Understanding equity and inclusion more broadly is about noticing that there are many dimensions of human identity. Aspects of our identity like gender, sexuality, race, disability, marital or family status, etc., can be thought of as axes in a multi-dimensional space. What makes human societies complicated is that different facets of our identity have enormous variation, and are inseparably coupled -- with couplings of order one. Perturbation theory is out of its element here. To try to decouple sexism from racism, in particular, is a serious theoretical error.

Here's a depressing related fact I heard from CEWIP members in recent days. The percentage of women in physics at various levels of seniority has not shifted all that much in the 17 years I have been a faculty member in Canada. To put it bluntly, progress on gender equity in physics in Canada has stalled. I suspect that this is happening because we are not thinking about gender in new ways -- we are using the same old framing, the same old set of worn-out assumptions about the nature of femininity and masculinity -- so it stands to reason that we end up getting the same disappointing results.

Most researchers studying gender and physics make two major analytical mistakes of narrowness: they assume that White masculinity is the default identity for a physicist, and they then rely on a binary gender deficit model to conceptualize what women don't have and to set about fixing their deficits compared to men. Doing more and more studies framed by the binary gender deficit model is likely to only reinforce the status quo. To break out of this rut, we need an external kick to our dynamical system. If you have served on a Gender Issues Committee or similar, have you ever read a book by a Black woman author? An Indigenous woman author? A trans woman author? A disabled woman author? Physics gender discussions need to go wider than White FeminismTM.

The best time to plant a tree was 20 years ago. The second best time is now.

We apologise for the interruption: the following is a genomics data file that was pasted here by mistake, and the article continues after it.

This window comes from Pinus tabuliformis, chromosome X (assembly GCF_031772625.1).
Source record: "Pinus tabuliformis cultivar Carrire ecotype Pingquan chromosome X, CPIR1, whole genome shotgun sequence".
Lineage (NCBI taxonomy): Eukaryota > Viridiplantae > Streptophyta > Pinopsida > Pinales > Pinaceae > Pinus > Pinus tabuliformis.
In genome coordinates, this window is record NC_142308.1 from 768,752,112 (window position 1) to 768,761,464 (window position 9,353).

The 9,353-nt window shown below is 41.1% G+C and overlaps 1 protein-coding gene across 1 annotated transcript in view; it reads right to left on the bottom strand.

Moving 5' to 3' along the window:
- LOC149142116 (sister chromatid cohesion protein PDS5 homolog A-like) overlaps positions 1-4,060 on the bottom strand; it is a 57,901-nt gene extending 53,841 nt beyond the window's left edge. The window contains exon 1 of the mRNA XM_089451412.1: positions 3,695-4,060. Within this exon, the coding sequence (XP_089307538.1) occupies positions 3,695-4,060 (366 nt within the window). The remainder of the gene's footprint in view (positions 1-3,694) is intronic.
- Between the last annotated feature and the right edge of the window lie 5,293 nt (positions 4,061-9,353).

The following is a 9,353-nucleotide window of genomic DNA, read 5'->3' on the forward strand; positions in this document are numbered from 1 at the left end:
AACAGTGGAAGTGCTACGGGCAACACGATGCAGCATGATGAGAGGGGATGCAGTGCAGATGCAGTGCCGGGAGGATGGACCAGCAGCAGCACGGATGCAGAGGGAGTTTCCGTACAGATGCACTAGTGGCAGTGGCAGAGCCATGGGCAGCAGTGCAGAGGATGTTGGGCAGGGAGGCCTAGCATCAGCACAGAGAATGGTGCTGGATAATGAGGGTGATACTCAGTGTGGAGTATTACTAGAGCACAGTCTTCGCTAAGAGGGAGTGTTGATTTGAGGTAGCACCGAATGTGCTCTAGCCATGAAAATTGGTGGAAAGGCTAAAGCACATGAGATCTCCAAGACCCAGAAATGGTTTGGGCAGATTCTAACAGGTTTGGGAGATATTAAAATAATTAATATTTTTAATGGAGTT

-- Chinese proverb.

For a very long time in physics, certainly longer than my lifetime, physics has been dominated by wealthy, healthy White men who are cisgender and heterosexual. I am here to state emphatically that none of these identities is normal or the default in physics. Feminine and nonbinary folks and our priorities are just as normal as men are. Racialized folks and their priorities are just as normal as White folks are. And so forth. The only way to make systemic level change is to be willing to decenter masculinity and Whiteness in the culture of physics in 2017. Did you know, for example, that Snell's Law wasn't actually discovered by Snell? It was discovered centuries earlier by Persian scientist Ibn Sahl in 984 at the Baghdad court. So we should call it Sahl's Law, and do more in our university physics classrooms to highlight the contributions of Persian scholars.

Use your research skills to learn about inclusion. Google concepts like implicit bias, impostor syndrome, stereotype threat, academic kindness, and trauma informed teaching practices. What do we mean by trauma? It occurs in big lumps known as major traumas. It can also impact a person like a death of a thousand cuts, each of which is only of order ε. The thing about a problem of order ε is that, if you integrate for a time of order 1/ε, you get something of order one. This impact can be just as bone wearying and stressful on a human organism as one big trauma. There, that wasn't so painful, was it? You just learned about the theory of microaggressions!

Phenomena to be on alert for

Hiring token representatives of a minority group does not guarantee inclusion. Tokenism primarily benefits the organization by showing that it can hire the diverse person. Success of the individual, and the under-represented group they belong to, depends on tangibly supporting them after they arrive in a pluralistic way.

Watch out for who gets centred in a discussion. Political correctness is code that powerful people use when they're annoyed that a conversation isn't being centred on them. They like to dismiss inclusion discussions as identity politics. These are just two examples of how privileged people centre themselves relentlessly. They should learn to listen more: we have two ears and one mouth for a reason! When someone is proposing change -- or lack of it -- always ask: Who benefits?, Who decides the rules of the game?, and follow the money.